This Saturday, Sept. 14, over 100 attendees and over 50 runners congregated in Brooklyn’s Marine Park to do just that at the 1st Annual Esophageal Cancer Awareness Run/Walk which was sponsored by the Salgi Esophageal Cancer Research Foundation.
When Brooklyn College alum Dara Mormile ‘03 lost her father Joseph to esophageal cancer in 2010, she realized that there was an urgent need to better educate the public and to raise money in order to combat the illness.
“I think God is shining on our cause, because it’s a glorious day today,” said State Senator Andrew Gounardes, one of several local politicians who gave remarks at the event, proudly wore number 36 as a participant.
Also present was the other state senator for Marine Park, Roxanne Persaud. She has known Mormile for over a decade due to her work at the Canarsie Courier newspaper, and had even given Mormile a Thanksgiving basket shortly after her father’s passing as a condolence.
“Dara is showing the Brooklyn way of leading the charge,” Persaud said. “She’s pulled every string to get to this point, because it’s personal.”
Mormile’s father, Joseph, had all the symptoms of esophageal cancer but Joseph, Dara, and their family doctor, had not been able to connect the dots in time.
“He had heartburn, acid flux, indigestion, trouble swallowing… he had all of that, for quite a few years,” Mormile remembered. “The doctor would just give him prescription pills, like Nexium or whatever, to treat the heartburn. But it wasn’t until the food literally couldn’t go down that they suspected it was more serious.”
In the years after her father’s death, Dara Mormile started hearing many stories similar to hers. Early screening and treatment efforts for esophageal cancer haven’t advanced all that much, she says, and it’s only by telling stories like hers that people are even aware of the symptoms.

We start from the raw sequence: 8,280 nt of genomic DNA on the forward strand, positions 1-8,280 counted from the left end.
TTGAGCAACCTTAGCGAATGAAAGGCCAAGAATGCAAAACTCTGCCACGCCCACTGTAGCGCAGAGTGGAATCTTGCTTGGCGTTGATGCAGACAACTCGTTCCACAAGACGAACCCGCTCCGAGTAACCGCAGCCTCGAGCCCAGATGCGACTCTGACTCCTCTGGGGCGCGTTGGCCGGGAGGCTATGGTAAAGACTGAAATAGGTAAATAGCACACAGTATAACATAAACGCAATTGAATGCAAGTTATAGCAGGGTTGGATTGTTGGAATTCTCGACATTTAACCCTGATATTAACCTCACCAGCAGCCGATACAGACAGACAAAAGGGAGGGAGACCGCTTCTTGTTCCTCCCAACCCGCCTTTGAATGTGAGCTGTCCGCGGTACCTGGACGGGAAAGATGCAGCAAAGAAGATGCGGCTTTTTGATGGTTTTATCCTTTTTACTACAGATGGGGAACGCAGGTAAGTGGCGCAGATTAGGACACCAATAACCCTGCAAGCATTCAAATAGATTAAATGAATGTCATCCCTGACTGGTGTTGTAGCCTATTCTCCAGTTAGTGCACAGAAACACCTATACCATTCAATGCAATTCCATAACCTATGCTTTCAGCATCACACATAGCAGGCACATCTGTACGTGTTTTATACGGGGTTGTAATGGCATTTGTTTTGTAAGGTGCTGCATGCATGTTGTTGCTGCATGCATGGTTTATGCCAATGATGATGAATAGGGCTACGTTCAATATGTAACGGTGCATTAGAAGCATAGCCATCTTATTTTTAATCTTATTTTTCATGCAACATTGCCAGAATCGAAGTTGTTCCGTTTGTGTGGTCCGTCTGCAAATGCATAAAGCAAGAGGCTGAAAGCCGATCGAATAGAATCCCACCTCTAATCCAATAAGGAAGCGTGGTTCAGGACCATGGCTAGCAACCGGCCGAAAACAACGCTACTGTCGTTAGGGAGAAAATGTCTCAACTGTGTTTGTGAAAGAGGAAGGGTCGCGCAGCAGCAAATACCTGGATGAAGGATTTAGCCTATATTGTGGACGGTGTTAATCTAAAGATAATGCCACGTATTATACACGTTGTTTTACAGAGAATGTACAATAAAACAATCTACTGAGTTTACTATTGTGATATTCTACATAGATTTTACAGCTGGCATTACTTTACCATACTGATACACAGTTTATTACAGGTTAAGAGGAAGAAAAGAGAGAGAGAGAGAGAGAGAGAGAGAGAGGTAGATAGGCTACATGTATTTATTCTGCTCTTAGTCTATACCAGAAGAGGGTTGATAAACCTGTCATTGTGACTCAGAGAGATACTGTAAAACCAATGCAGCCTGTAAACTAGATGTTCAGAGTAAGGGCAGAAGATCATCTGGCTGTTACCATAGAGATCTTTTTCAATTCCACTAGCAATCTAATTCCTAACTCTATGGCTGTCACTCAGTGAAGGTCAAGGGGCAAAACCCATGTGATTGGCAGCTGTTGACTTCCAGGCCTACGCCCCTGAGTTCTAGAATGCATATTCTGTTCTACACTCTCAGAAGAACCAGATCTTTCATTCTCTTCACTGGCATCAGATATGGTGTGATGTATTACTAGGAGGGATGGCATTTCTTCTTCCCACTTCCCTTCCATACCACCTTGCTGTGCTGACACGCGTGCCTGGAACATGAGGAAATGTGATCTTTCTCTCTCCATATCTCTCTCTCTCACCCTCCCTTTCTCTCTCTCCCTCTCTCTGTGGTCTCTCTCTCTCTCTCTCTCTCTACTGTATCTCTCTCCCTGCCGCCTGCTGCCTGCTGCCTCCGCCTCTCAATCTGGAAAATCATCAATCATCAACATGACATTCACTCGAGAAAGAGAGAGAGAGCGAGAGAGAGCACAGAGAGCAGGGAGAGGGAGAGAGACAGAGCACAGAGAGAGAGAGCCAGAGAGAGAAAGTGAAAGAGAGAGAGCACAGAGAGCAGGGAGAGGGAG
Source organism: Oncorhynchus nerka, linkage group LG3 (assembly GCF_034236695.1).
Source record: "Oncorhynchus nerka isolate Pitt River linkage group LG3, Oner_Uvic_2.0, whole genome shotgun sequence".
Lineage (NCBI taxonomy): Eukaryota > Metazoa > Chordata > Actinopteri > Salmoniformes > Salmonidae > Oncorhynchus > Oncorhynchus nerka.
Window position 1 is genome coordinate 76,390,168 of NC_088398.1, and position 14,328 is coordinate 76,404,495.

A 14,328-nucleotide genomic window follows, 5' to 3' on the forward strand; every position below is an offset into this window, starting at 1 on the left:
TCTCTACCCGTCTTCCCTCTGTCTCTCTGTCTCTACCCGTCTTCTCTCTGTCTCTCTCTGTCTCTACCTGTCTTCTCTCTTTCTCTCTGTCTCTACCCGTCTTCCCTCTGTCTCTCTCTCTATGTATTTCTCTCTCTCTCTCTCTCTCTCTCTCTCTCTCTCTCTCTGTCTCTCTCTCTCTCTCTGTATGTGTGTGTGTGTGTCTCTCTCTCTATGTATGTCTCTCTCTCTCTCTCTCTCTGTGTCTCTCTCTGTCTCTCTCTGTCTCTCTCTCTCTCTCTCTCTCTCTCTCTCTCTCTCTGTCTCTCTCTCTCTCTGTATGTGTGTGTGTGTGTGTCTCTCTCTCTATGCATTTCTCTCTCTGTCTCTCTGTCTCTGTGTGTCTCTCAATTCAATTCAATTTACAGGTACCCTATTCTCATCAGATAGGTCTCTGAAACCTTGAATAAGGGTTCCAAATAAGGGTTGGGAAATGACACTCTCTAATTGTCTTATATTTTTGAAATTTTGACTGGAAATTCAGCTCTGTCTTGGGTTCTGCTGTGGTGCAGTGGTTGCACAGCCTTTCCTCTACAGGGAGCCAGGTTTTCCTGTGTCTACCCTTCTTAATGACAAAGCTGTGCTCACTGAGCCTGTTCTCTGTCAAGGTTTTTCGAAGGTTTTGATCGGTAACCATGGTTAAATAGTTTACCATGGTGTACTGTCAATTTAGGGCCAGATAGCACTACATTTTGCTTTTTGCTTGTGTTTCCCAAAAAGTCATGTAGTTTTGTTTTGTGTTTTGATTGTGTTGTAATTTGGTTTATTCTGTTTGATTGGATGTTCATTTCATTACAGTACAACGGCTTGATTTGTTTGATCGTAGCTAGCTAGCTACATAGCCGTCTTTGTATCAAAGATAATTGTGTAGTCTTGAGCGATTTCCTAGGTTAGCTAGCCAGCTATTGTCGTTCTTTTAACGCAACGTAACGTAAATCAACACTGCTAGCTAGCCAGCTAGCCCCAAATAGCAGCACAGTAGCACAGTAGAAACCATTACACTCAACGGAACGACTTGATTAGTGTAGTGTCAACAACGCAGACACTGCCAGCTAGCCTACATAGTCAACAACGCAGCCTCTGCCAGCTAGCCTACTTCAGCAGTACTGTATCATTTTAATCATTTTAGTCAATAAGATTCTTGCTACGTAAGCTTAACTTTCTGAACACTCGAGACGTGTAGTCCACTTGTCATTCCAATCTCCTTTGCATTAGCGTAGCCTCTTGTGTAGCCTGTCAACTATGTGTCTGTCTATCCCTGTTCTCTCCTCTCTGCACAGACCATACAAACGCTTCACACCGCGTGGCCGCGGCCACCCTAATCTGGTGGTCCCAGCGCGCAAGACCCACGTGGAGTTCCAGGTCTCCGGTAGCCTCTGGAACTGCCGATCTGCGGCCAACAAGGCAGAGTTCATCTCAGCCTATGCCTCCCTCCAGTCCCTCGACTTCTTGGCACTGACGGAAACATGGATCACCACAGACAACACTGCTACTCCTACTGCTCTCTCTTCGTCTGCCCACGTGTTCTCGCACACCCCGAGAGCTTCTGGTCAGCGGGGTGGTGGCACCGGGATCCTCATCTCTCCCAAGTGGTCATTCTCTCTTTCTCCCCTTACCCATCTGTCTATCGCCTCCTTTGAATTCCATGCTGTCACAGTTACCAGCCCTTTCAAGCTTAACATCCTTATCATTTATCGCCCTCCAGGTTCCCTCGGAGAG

“I tell people what my father went through and it’s educational for them – ‘oh I’ve had heartburn for four, five years, maybe I should get that checked out,’” Mormile said.
In her father’s memory, a photograph of Joseph was prominently displayed on an “in memoriam” wall, his likeness surrounded by periwinkle ribbons (Salgi claims that periwinkle is “the official color of esophageal campus awareness;” several runners wore periwinkle tops). Mormile encouraged the runners to post their own photos of loved ones lost to esophageal cancer on a “Keep Hope Alive” wall, as well as write down who they’re running for.
Among the runners was Mormile’s friend and fellow alum Lauren Keating ‘13, who was there repping the event’s sponsor, vegan fitness supplement company Kramp Krusher. She started running at a time when she was an undergraduate studying journalism at BC.
“I’ve done seven half-marathons and a whole lot of 5K’s like this,” Keating said.
“It’s a lot harder now,” she continued, gesturing towards her protruding stomach — she was eight months pregnant.
First-place runner Leonel Perez handily cleared the five-kilometer run in 18 minutes and 55 seconds. Gounardes and two other runners smiled their way across the finish line a few minutes later.
Of course, the day hadn’t been about winning or losing; it was about coming together to tackle cancer, and in that regard, everyone was a winner.